Digital natives are up to 25 years old. Research says that those who grew up with modern information technologies indeed think, learn and understand the world in a different way than previous generations.
For us, it's all about searching for truth. Our generation feels comfortable not just having one way of expressing ourselves. Our search for authenticity generates greater freedom of speech and openness to understand different types of people.
Individual expression and uniqueness is extremely important for Digital natives. We avoid being labeled and are much more communicative than previous generations, we believe that every conflict can be solved with dialog.
As Digital natives grow older and richer, brands and retailers need to find what makes them tick and unique – to generate successful strategies.
Brands have a difficult journey ahead of them if they are not already enrolled with what needs to be done to capture our generation. Marketing today can be extensively challenging as digital channels become more fragmented and ever changing.
Digital natives have a completely different relationship with brands than previous generations. There are three implications for brands to attune to: consumption as access instead of possession, consumption as an expression of individual identity and lastly consumption as an ethical concern.
Businesses need to rethink how they deliver value to their consumers, rebalance growth and mass production against personalization, and now more than ever practice what they preach when they adress certain issues.
The online–offline distinction does not exist for consumers who are always and everywhere online. Meanwhile, firms may now utilize advanced analytics to better their insights from consumer data.
Customer data that has been buried in data repositories for a long time suddenly has strategic value, and in certain situations, the value is created by the information itself.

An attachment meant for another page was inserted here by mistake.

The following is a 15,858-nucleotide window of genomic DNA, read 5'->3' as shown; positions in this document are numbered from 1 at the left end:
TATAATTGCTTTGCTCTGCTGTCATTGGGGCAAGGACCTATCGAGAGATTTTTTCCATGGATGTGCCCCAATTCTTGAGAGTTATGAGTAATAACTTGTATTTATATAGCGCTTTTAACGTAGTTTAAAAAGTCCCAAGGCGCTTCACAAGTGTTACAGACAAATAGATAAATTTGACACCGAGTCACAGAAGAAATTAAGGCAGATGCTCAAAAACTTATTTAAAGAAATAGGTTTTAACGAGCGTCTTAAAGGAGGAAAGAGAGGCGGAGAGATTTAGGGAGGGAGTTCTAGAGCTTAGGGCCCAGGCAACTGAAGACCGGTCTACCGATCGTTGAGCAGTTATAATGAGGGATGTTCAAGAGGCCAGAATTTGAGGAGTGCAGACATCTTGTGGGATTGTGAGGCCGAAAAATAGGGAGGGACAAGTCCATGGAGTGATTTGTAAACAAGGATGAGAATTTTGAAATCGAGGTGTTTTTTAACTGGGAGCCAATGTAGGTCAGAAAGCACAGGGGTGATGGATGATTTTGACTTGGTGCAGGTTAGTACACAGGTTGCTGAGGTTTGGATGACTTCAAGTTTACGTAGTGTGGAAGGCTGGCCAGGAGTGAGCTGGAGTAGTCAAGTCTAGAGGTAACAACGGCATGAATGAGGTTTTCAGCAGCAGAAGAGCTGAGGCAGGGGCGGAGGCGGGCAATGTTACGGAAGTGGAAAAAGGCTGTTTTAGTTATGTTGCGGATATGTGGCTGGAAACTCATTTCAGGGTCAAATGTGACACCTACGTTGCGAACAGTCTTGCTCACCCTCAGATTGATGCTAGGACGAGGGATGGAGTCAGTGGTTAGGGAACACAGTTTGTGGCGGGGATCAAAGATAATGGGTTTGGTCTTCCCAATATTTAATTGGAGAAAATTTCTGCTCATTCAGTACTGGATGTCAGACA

As a result, leading businesses should have a data strategy in place that will enable them to gain business insights by gathering and understanding data about individual customers while maintaining data privacy.
We are growing up in a time where things can be difficult, both from a geopolitical and a climate perspective. We're getting a lot of contradictory information, so trusting others is challenging for us sometimes. We don't want to be associated with a particular group or be labeled in a particular way. We want to be ourselves because that is where we feel safe.
Technology has given us an unprecedented degree of connectivity among ourselves and the rest of the population. A chief marketing officer would just 5 years ago create concepts and major campaigns to release across different media channels.
Today it’s a much more complicated and dynamic world out there. To be a chief marketing officer today, you have to realize that you need to be a part of the conversation and part of the social fabric.
It's the concept of emotional connection, which we know is differentiating and sustainable over time, as well as the capacity to communicate in a way that customers can relate to, that feels genuine.
When you consider the amount of media at our fingertips, whether it's the number of emails we receive or the number of social-media stories we consume, breaking through the clutter requires emotional connection and storytelling, if you want to communicate with digital natives.